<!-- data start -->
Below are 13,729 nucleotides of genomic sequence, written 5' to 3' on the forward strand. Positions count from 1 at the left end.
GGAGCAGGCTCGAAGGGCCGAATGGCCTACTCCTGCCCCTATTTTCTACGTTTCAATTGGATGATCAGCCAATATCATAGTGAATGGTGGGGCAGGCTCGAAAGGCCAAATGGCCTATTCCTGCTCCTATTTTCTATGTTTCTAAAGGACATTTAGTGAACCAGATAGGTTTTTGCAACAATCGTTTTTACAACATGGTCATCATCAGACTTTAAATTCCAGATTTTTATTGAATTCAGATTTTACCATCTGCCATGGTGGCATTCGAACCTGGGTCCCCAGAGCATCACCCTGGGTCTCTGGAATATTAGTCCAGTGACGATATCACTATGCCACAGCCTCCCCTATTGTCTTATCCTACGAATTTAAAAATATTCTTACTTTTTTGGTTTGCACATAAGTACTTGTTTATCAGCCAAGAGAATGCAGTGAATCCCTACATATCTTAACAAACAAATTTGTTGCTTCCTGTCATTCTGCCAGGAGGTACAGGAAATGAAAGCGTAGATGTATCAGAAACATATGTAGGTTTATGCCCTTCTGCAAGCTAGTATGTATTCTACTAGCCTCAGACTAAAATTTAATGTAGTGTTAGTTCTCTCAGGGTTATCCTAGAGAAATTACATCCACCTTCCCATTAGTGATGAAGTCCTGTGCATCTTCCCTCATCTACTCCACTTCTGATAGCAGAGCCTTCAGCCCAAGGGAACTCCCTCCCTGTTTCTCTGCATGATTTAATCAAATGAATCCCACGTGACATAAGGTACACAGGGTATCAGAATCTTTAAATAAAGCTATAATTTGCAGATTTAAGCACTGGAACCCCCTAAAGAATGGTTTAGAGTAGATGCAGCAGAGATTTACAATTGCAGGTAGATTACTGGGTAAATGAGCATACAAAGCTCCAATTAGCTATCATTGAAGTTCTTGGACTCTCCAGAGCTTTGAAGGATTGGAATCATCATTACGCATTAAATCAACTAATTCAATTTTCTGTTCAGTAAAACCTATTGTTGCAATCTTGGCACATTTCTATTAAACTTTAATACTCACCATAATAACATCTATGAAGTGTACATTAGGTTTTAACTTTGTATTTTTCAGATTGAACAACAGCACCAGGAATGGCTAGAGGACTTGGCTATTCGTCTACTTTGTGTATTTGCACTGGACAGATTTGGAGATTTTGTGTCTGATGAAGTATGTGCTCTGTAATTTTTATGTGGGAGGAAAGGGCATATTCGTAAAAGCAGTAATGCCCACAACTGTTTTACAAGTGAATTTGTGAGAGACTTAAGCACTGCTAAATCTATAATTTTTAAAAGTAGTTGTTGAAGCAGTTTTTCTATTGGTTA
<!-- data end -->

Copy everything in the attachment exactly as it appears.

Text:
Below are 13,729 nucleotides of genomic sequence, written 5' to 3' on the forward strand. Positions count from 1 at the left end.
GGAGCAGGCTCGAAGGGCCGAATGGCCTACTCCTGCCCCTATTTTCTACGTTTCAATTGGATGATCAGCCAATATCATAGTGAATGGTGGGGCAGGCTCGAAAGGCCAAATGGCCTATTCCTGCTCCTATTTTCTATGTTTCTAAAGGACATTTAGTGAACCAGATAGGTTTTTGCAACAATCGTTTTTACAACATGGTCATCATCAGACTTTAAATTCCAGATTTTTATTGAATTCAGATTTTACCATCTGCCATGGTGGCATTCGAACCTGGGTCCCCAGAGCATCACCCTGGGTCTCTGGAATATTAGTCCAGTGACGATATCACTATGCCACAGCCTCCCCTATTGTCTTATCCTACGAATTTAAAAATATTCTTACTTTTTTGGTTTGCACATAAGTACTTGTTTATCAGCCAAGAGAATGCAGTGAATCCCTACATATCTTAACAAACAAATTTGTTGCTTCCTGTCATTCTGCCAGGAGGTACAGGAAATGAAAGCGTAGATGTATCAGAAACATATGTAGGTTTATGCCCTTCTGCAAGCTAGTATGTATTCTACTAGCCTCAGACTAAAATTTAATGTAGTGTTAGTTCTCTCAGGGTTATCCTAGAGAAATTACATCCACCTTCCCATTAGTGATGAAGTCCTGTGCATCTTCCCTCATCTACTCCACTTCTGATAGCAGAGCCTTCAGCCCAAGGGAACTCCCTCCCTGTTTCTCTGCATGATTTAATCAAATGAATCCCACGTGACATAAGGTACACAGGGTATCAGAATCTTTAAATAAAGCTATAATTTGCAGATTTAAGCACTGGAACCCCCTAAAGAATGGTTTAGAGTAGATGCAGCAGAGATTTACAATTGCAGGTAGATTACTGGGTAAATGAGCATACAAAGCTCCAATTAGCTATCATTGAAGTTCTTGGACTCTCCAGAGCTTTGAAGGATTGGAATCATCATTACGCATTAAATCAACTAATTCAATTTTCTGTTCAGTAAAACCTATTGTTGCAATCTTGGCACATTTCTATTAAACTTTAATACTCACCATAATAACATCTATGAAGTGTACATTAGGTTTTAACTTTGTATTTTTCAGATTGAACAACAGCACCAGGAATGGCTAGAGGACTTGGCTATTCGTCTACTTTGTGTATTTGCACTGGACAGATTTGGAGATTTTGTGTCTGATGAAGTATGTGCTCTGTAATTTTTATGTGGGAGGAAAGGGCATATTCGTAAAAGCAGTAATGCCCACAACTGTTTTACAAGTGAATTTGTGAGAGACTTAAGCACTGCTAAATCTATAATTTTTAAAAGTAGTTGTTGAAGCAGTTTTTCTATTGGTTA